Metastases in clinically detected internal mammary lymph nodes with or without microscopic confirmation; with pathologically negative axillary (armpit) nodes.
pN3






  pN3a
  
  
  pN3b
  
  pN3c
Metastases in 10 or more axillary (armpit) lymph nodes;
or in infraclavicular (below the clavicle) (Level III axillary) lymph nodes;
or positive ipsilateral (on the same side) internal mammary lymph nodes by imaging in the presence of one or more positive Level I, II axillary lymph nodes;
or in more than three axillary lymph nodes and micrometastases or macrometastases by sentinel lymph node biopsy in clinically negative ipsilateral internal mammary lymph nodes;
or in ipsilateral supraclavicular (above the clavicle) lymph nodes.
Metastases in 10 or more axillary (armpit) lymph nodes (at least one tumor deposit larger than 2.0 mm);
or metastases to the infraclavicular (below the clavicle) (Level III axillary) lymph nodes.
pN1a or pN2a in the presence of cN2b (positive internal mammary nodes by imaging);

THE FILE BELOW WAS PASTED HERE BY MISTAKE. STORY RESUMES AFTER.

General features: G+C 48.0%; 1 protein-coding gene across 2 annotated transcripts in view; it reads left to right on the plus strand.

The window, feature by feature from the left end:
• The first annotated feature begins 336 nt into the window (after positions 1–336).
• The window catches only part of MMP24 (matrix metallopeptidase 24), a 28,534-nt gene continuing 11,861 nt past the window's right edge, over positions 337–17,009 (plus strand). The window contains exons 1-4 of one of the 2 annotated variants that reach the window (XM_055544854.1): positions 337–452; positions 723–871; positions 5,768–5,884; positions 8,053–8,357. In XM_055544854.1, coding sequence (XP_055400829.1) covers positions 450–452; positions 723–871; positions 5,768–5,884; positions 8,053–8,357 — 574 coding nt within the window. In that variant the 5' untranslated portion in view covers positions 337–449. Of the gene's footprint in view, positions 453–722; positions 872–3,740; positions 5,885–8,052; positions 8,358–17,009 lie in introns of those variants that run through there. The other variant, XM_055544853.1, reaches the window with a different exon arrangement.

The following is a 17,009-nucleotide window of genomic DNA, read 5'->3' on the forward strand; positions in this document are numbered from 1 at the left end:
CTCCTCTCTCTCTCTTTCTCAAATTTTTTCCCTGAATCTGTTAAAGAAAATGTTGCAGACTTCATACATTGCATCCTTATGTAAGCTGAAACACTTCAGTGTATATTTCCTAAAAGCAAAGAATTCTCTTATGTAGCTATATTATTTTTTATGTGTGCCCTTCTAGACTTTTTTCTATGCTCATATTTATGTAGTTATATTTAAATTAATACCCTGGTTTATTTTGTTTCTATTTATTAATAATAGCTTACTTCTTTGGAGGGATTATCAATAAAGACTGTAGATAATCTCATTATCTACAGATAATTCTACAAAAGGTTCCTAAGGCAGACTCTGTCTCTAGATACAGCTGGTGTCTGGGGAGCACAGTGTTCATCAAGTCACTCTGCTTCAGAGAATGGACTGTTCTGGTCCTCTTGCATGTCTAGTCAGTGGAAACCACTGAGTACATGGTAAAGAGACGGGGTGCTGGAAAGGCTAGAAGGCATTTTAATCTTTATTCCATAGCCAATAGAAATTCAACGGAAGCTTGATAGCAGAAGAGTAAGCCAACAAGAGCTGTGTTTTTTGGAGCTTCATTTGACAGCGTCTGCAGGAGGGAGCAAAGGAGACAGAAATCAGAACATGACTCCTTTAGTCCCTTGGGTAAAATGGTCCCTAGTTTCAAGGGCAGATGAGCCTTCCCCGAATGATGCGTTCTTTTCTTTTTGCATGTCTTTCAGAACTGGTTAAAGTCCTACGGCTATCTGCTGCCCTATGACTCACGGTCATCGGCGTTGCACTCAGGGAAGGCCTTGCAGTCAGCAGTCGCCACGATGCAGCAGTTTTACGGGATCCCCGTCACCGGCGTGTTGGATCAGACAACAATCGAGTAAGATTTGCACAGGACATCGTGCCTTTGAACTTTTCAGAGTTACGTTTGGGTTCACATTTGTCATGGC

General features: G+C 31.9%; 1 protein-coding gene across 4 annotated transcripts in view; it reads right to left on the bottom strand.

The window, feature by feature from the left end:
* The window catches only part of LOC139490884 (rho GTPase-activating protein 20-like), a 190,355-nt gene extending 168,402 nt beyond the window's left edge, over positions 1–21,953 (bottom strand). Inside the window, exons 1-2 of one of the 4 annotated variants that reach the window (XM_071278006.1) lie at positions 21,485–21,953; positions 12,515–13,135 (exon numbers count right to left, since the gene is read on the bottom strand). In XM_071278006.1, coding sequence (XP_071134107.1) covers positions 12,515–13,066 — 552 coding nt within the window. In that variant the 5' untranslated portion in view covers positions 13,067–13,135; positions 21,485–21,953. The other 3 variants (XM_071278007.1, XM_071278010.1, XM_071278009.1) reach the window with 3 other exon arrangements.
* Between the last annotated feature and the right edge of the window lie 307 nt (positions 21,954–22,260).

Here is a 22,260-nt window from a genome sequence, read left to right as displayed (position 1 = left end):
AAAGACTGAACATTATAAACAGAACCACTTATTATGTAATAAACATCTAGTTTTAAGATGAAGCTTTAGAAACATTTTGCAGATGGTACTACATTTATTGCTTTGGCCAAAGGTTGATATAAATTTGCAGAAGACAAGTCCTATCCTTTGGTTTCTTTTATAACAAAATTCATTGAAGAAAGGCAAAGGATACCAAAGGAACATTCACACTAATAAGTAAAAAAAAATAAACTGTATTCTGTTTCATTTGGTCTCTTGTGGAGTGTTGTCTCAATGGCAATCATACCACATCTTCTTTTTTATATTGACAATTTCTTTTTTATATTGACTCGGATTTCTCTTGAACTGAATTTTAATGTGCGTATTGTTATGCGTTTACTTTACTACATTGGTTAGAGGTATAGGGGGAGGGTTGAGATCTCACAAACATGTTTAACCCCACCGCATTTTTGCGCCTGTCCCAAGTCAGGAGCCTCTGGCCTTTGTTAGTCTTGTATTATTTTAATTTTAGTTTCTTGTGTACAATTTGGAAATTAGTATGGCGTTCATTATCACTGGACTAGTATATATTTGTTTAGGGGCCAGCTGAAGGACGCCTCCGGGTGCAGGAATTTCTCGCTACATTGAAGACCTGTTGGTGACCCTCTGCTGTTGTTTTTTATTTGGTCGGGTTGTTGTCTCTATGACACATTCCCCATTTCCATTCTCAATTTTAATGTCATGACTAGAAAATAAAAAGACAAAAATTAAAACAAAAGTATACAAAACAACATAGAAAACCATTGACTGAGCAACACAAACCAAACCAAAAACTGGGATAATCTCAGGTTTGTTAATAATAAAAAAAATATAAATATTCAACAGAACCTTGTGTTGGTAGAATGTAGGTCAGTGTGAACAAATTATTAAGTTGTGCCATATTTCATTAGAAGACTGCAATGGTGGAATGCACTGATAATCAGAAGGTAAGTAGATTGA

or pN2a in the presence of pN1b.
Metastases in ipsilateral (on the same side) supraclavicular (above the clavicle) lymph nodes.
Note: (sn) and (f) suffixes should be added to the N category to denote confirmation of metastasis by sentinel node biopsy or FNA/core needle biopsy respectively, with NO further resection of nodes.
Metastasis (M)
M0 No clinical or radiographic evidence of distant metastases.
  cM0(i+) No clinical or radiographic evidence of distant metastases in the presence of tumor cells or deposits no larger than 0.2 mm detected microscopically or by molecular techniques in circulating blood, bone marrow, or other nonregional nodal tissue in a patient without symptoms or signs of metastases.
cM1 Distant metastases detected by clinical and radiographic means.
pM1 Any histologically proven metastases in distant organs; or if in non-regional nodes, metastases greater than 0.2 mm.

Used with permission of the American Joint Committee on Cancer (AJCC), Chicago, Illinois. The original and primary source for this information is the AJCC Cancer Staging Manual, Eighth Edition (2017) published by Springer Science+Business Media.